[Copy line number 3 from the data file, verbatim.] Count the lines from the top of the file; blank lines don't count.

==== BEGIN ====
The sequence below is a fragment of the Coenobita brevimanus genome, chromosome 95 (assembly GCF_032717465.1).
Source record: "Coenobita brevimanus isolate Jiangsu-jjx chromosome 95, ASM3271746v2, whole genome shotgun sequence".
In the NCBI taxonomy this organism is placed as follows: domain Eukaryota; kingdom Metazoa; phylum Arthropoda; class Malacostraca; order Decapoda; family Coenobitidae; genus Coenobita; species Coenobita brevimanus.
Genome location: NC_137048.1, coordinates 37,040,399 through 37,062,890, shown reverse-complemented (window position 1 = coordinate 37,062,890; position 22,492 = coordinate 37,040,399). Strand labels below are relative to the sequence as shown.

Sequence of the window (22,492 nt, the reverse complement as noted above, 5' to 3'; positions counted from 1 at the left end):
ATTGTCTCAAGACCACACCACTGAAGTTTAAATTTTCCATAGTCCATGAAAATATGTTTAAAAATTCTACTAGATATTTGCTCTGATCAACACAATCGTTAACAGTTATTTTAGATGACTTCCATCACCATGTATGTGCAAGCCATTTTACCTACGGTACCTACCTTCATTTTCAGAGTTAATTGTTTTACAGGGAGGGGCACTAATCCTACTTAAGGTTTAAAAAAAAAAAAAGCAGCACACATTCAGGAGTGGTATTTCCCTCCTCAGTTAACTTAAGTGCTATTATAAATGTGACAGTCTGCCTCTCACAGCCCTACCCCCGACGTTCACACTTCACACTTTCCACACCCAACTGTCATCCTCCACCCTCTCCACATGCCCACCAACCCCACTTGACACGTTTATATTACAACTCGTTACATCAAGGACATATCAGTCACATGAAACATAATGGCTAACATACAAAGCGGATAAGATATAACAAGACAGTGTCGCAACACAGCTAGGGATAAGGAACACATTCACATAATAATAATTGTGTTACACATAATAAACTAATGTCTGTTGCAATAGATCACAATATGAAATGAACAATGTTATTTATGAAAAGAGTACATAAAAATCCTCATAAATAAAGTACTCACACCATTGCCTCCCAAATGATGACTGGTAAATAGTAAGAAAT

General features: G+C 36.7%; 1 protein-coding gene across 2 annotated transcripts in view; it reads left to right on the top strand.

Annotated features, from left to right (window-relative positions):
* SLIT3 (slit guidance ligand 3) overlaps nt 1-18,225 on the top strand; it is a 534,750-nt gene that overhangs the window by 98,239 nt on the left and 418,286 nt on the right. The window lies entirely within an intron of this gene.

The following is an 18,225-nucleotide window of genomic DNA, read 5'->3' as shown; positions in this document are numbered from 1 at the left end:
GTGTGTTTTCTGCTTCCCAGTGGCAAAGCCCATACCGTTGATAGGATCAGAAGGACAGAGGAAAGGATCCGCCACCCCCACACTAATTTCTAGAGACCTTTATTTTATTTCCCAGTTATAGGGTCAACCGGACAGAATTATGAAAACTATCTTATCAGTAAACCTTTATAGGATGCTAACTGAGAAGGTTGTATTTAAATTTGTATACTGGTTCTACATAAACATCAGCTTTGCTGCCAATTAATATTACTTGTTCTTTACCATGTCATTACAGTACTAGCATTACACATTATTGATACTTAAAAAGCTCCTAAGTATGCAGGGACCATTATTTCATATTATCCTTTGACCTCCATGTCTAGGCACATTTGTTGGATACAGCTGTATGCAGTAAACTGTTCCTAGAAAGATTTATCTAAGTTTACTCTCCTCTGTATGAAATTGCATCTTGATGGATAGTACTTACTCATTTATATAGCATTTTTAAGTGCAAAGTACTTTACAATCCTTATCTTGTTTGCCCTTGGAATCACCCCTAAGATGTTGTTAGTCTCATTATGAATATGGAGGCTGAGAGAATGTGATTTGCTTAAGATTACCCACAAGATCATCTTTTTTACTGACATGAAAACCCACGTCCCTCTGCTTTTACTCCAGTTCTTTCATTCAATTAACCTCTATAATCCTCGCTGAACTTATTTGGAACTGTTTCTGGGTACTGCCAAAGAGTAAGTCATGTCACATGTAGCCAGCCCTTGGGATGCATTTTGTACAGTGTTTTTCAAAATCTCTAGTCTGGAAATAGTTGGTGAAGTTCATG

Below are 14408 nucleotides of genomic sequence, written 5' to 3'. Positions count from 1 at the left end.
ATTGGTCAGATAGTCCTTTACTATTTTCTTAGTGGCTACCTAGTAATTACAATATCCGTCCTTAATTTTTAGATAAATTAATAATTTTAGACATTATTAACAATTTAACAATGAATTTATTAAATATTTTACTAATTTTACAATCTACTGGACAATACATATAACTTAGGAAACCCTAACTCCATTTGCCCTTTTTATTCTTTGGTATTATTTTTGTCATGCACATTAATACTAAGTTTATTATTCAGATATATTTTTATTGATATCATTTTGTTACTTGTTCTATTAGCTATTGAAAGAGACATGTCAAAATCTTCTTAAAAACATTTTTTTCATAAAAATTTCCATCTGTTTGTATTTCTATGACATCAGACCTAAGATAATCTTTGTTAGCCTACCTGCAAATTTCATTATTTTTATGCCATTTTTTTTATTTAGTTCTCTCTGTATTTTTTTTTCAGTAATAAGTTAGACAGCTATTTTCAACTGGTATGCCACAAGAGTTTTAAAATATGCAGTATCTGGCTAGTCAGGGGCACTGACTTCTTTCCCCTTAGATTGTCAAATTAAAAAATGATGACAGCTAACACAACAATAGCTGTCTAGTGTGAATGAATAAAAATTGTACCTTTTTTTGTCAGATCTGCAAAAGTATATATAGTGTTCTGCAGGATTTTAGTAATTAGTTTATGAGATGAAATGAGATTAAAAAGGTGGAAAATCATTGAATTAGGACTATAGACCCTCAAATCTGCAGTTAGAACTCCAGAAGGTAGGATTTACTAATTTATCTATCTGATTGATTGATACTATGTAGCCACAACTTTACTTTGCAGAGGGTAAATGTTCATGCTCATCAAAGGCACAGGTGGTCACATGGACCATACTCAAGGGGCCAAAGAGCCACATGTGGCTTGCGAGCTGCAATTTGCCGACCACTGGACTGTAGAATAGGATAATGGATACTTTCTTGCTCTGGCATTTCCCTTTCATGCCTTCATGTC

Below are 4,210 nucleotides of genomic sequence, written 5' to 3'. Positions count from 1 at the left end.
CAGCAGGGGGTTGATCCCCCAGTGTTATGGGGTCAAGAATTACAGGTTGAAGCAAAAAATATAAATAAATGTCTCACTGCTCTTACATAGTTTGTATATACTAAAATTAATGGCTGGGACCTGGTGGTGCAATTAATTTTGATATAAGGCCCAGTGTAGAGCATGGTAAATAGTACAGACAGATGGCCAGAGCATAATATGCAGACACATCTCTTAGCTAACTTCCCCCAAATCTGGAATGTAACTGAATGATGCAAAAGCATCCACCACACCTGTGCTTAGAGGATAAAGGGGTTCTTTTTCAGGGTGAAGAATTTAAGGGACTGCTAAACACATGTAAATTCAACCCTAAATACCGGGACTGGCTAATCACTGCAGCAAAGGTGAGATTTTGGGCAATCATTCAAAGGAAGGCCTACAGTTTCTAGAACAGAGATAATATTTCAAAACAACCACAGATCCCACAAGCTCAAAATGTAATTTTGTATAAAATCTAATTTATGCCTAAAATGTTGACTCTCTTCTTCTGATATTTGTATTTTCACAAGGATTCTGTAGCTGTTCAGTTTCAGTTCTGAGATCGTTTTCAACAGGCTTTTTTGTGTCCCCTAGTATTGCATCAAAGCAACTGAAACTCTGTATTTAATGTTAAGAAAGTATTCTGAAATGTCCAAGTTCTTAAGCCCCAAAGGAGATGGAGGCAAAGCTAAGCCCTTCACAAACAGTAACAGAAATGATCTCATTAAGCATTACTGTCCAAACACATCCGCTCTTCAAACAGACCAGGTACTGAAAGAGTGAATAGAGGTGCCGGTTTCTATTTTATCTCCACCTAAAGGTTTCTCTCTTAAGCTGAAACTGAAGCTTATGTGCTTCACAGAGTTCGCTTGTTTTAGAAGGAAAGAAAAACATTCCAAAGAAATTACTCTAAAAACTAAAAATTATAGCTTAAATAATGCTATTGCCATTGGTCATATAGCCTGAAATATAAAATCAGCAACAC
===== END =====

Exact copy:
In the NCBI taxonomy this organism is placed as follows: domain Eukaryota; kingdom Metazoa; phylum Arthropoda; class Malacostraca; order Decapoda; family Coenobitidae; genus Coenobita; species Coenobita brevimanus.